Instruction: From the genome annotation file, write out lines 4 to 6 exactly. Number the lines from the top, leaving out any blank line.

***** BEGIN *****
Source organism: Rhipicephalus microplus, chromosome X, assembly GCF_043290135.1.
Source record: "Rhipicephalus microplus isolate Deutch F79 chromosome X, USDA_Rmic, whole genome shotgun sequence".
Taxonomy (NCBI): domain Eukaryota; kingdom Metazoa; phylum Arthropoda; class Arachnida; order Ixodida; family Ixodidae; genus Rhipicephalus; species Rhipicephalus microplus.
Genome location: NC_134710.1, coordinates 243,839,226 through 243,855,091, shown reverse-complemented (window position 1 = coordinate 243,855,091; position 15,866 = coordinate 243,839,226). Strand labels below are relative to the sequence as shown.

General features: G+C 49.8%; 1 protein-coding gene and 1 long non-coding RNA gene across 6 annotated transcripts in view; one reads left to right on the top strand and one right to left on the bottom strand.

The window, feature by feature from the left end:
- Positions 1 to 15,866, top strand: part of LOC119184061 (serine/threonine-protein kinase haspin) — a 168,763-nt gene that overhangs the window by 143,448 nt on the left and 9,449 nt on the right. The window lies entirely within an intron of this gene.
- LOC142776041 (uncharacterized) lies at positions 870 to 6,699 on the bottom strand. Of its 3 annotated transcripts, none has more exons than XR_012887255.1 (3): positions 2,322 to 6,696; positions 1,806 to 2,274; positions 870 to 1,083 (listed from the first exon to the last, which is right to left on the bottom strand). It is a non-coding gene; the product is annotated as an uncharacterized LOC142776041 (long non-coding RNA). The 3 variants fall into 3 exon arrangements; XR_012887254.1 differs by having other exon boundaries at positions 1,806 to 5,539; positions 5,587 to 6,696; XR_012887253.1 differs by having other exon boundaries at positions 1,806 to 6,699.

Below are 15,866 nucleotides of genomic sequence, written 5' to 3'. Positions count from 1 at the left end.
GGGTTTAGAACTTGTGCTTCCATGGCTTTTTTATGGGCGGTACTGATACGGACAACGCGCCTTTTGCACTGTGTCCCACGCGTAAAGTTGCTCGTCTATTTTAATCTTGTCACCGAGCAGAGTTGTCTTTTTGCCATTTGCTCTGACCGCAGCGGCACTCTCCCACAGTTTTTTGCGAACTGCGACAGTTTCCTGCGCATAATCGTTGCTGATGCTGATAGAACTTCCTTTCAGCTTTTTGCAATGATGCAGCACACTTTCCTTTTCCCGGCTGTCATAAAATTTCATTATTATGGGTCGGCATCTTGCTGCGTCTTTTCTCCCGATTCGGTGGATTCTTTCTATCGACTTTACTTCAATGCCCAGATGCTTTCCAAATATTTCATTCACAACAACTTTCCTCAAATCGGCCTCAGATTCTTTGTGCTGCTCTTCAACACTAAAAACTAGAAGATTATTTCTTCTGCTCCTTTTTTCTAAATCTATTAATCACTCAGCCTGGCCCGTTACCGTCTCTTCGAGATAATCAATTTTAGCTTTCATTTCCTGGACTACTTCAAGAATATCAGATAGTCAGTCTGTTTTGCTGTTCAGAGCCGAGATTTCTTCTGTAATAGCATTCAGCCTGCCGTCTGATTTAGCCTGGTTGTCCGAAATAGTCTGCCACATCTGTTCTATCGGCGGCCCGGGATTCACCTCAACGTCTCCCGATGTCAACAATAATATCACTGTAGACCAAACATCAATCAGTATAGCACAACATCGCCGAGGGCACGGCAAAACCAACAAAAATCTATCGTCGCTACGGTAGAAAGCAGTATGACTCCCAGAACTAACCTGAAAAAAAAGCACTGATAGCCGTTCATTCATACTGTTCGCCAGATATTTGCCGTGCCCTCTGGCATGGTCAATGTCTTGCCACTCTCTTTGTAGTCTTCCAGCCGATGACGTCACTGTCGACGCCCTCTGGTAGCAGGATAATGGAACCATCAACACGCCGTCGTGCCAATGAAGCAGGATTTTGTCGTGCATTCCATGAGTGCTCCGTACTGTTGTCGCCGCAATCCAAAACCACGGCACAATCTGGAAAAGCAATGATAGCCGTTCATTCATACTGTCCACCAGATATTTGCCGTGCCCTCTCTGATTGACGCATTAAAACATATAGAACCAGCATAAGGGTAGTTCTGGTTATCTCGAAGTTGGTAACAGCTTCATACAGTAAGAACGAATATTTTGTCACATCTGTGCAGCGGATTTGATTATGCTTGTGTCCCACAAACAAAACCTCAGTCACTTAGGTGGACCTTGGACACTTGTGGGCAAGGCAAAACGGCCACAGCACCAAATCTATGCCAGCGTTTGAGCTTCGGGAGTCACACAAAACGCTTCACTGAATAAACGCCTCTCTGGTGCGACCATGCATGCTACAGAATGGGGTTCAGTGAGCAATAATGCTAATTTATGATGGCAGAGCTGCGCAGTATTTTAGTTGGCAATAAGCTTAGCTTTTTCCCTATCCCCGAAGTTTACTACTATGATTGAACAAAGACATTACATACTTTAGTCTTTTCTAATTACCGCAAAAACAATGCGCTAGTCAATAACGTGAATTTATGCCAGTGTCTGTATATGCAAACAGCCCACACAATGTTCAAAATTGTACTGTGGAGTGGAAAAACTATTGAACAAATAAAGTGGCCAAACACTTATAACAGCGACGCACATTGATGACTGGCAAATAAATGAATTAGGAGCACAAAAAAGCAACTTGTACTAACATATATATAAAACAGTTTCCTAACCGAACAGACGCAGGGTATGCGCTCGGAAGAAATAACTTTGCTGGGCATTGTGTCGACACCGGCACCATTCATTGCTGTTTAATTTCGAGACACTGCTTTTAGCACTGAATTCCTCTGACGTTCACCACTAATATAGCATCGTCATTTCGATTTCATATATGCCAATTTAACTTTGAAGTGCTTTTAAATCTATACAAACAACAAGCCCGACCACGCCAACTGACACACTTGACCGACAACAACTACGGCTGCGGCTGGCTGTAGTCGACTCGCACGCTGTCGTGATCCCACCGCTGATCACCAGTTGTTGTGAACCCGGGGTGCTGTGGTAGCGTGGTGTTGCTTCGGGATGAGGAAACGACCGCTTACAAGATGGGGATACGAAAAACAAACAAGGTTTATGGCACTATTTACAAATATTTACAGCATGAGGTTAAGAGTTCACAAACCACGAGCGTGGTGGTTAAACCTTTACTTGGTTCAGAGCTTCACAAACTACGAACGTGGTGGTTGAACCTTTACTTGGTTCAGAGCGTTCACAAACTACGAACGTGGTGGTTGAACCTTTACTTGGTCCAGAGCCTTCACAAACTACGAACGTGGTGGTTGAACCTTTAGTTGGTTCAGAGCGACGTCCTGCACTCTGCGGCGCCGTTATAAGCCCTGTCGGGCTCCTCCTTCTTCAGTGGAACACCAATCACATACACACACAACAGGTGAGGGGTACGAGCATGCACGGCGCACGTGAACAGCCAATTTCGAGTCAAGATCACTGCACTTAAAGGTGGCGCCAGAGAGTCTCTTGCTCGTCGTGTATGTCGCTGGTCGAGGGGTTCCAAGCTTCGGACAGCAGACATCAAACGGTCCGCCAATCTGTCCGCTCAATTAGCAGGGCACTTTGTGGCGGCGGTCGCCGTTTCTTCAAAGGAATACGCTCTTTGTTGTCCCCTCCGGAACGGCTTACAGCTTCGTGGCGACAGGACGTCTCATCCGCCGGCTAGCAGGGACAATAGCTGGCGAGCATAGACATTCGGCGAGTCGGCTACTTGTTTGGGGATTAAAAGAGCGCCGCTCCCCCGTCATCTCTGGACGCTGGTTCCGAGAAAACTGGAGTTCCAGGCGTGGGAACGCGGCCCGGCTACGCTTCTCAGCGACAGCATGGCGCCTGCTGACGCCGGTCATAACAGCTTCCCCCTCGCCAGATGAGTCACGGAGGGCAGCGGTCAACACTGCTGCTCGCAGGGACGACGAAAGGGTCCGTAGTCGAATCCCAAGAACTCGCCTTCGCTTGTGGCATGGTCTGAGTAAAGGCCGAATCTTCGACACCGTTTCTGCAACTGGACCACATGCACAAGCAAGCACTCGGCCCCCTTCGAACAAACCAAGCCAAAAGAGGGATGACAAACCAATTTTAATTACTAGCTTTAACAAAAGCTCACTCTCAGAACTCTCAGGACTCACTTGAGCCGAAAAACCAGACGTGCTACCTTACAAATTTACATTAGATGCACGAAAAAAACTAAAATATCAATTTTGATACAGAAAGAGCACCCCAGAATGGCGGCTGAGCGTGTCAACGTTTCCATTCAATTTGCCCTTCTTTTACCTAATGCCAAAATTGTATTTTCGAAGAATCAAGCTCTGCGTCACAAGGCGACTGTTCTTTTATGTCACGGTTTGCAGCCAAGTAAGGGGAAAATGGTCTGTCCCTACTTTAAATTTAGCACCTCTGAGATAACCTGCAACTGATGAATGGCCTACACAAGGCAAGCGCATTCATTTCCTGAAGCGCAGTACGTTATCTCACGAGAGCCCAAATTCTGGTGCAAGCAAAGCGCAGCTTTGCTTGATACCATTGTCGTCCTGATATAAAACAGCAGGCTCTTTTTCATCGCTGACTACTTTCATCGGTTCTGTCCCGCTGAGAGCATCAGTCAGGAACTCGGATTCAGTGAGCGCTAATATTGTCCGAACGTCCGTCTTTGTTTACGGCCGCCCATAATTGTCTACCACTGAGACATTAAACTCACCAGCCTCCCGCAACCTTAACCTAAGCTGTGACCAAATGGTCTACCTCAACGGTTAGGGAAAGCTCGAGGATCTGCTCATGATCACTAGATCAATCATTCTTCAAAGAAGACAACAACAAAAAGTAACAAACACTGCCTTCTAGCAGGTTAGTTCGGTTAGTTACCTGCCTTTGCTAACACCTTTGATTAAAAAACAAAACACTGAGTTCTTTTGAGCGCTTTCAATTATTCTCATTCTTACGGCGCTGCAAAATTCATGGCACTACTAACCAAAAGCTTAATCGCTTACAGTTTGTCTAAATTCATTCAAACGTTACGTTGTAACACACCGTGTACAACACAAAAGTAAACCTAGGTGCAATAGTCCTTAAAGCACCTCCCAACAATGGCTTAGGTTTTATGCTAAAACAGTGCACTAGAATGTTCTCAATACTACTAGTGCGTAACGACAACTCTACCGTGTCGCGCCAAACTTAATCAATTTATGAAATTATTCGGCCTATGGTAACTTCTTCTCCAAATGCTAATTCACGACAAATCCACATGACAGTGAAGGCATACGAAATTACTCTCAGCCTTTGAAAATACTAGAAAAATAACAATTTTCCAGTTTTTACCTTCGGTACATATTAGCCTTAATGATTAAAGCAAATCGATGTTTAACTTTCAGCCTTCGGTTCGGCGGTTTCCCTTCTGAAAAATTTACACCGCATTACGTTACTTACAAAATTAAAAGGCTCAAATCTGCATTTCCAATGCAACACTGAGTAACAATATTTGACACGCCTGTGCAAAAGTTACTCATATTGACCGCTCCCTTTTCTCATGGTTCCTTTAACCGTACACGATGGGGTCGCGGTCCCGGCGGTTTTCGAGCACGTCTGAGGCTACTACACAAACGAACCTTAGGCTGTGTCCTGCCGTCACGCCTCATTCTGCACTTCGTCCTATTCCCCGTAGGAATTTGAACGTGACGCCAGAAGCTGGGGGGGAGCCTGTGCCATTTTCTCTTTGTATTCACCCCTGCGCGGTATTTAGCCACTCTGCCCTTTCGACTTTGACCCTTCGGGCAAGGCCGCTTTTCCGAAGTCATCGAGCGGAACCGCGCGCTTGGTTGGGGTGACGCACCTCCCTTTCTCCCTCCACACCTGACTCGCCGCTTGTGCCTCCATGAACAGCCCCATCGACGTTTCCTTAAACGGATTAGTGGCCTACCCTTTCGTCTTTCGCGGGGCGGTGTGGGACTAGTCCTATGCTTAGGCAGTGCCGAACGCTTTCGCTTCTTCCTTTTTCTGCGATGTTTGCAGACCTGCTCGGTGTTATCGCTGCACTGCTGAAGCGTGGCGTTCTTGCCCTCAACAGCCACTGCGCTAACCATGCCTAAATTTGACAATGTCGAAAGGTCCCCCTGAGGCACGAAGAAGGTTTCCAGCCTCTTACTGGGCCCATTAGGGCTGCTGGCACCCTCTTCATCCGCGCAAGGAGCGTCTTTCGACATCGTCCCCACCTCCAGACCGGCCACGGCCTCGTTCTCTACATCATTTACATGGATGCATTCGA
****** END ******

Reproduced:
Genome location: NC_134710.1, coordinates 243,839,226 through 243,855,091, shown reverse-complemented (window position 1 = coordinate 243,855,091; position 15,866 = coordinate 243,839,226). Strand labels below are relative to the sequence as shown.

General features: G+C 49.8%; 1 protein-coding gene and 1 long non-coding RNA gene across 6 annotated transcripts in view; one reads left to right on the top strand and one right to left on the bottom strand.

The window, feature by feature from the left end: